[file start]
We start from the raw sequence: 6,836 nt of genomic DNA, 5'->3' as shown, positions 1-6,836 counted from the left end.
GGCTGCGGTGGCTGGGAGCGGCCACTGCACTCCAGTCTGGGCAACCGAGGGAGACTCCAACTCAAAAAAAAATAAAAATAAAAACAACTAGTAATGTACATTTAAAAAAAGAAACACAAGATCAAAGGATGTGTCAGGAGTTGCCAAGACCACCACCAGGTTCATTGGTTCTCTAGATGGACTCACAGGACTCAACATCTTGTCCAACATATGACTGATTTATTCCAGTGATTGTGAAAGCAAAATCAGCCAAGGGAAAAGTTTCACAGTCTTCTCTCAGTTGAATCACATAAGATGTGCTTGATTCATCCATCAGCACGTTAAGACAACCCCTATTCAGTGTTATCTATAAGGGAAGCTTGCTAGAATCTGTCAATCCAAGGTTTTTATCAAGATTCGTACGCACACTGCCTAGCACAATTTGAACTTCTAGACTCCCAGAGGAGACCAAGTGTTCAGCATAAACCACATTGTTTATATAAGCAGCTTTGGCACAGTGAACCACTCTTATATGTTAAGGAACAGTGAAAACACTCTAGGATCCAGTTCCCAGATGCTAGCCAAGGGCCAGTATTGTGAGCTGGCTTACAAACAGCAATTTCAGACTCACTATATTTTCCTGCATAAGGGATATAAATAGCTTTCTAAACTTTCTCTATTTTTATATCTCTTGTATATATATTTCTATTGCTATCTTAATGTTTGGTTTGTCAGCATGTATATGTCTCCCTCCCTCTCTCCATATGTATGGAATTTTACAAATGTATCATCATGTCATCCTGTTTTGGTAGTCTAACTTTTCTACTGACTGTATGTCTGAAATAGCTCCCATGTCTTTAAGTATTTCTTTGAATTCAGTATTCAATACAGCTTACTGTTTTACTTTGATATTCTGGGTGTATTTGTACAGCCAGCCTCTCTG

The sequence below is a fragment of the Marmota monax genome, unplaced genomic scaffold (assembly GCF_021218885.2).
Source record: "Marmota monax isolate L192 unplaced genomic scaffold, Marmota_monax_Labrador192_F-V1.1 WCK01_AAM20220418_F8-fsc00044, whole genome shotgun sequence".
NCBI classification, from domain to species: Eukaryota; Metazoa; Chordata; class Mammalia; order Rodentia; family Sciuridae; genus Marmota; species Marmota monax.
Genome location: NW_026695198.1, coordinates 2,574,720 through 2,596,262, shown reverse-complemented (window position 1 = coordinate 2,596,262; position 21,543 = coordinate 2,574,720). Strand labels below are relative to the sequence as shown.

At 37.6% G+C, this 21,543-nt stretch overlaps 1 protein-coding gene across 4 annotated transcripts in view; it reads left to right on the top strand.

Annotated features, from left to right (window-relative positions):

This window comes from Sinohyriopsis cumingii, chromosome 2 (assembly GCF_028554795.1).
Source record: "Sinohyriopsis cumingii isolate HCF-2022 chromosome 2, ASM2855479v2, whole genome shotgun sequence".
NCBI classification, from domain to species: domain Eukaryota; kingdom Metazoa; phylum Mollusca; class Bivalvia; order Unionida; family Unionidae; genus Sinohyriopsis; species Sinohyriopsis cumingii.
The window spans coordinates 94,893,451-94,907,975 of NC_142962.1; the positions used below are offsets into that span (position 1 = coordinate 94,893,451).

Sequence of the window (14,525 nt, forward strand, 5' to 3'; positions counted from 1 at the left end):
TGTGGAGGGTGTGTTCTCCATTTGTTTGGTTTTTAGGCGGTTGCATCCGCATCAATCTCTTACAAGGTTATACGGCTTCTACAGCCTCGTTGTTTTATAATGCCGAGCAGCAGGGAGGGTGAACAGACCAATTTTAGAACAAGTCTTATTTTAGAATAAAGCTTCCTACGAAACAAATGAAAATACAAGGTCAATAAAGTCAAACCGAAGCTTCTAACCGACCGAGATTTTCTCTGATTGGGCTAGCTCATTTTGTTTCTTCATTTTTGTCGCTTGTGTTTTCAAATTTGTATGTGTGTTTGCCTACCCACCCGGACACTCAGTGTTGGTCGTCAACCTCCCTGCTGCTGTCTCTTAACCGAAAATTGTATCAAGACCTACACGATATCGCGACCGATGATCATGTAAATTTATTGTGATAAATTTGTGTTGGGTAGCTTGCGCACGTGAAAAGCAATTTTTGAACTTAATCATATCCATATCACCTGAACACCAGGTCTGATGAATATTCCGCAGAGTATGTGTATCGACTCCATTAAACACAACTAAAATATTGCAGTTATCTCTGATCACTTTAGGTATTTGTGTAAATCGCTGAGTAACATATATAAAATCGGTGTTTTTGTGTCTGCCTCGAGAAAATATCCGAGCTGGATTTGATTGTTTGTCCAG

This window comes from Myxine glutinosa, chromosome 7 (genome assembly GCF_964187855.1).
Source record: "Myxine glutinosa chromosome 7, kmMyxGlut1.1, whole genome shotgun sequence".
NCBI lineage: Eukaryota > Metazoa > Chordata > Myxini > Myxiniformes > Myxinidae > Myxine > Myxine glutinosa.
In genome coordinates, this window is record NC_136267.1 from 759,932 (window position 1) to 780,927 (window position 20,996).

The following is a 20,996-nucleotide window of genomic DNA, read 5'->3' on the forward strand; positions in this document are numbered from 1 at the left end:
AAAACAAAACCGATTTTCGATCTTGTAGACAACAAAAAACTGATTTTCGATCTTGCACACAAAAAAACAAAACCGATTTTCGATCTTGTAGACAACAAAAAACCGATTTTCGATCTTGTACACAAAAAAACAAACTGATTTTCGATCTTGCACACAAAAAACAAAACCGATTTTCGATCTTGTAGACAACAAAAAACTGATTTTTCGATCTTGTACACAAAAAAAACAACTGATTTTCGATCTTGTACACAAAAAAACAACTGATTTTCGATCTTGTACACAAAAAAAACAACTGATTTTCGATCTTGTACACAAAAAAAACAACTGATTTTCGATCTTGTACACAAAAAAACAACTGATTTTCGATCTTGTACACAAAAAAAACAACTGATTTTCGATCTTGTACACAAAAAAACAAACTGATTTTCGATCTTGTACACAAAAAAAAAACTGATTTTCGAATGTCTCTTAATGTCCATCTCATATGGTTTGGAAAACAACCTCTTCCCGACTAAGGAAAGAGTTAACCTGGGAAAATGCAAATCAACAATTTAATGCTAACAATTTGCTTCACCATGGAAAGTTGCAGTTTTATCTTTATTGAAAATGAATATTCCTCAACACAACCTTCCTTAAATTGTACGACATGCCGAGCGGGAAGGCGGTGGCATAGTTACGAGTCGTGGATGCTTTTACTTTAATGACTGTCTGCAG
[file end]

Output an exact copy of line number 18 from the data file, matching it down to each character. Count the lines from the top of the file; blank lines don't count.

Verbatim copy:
In genome coordinates, this window is record NC_136267.1 from 759,932 (window position 1) to 780,927 (window position 20,996).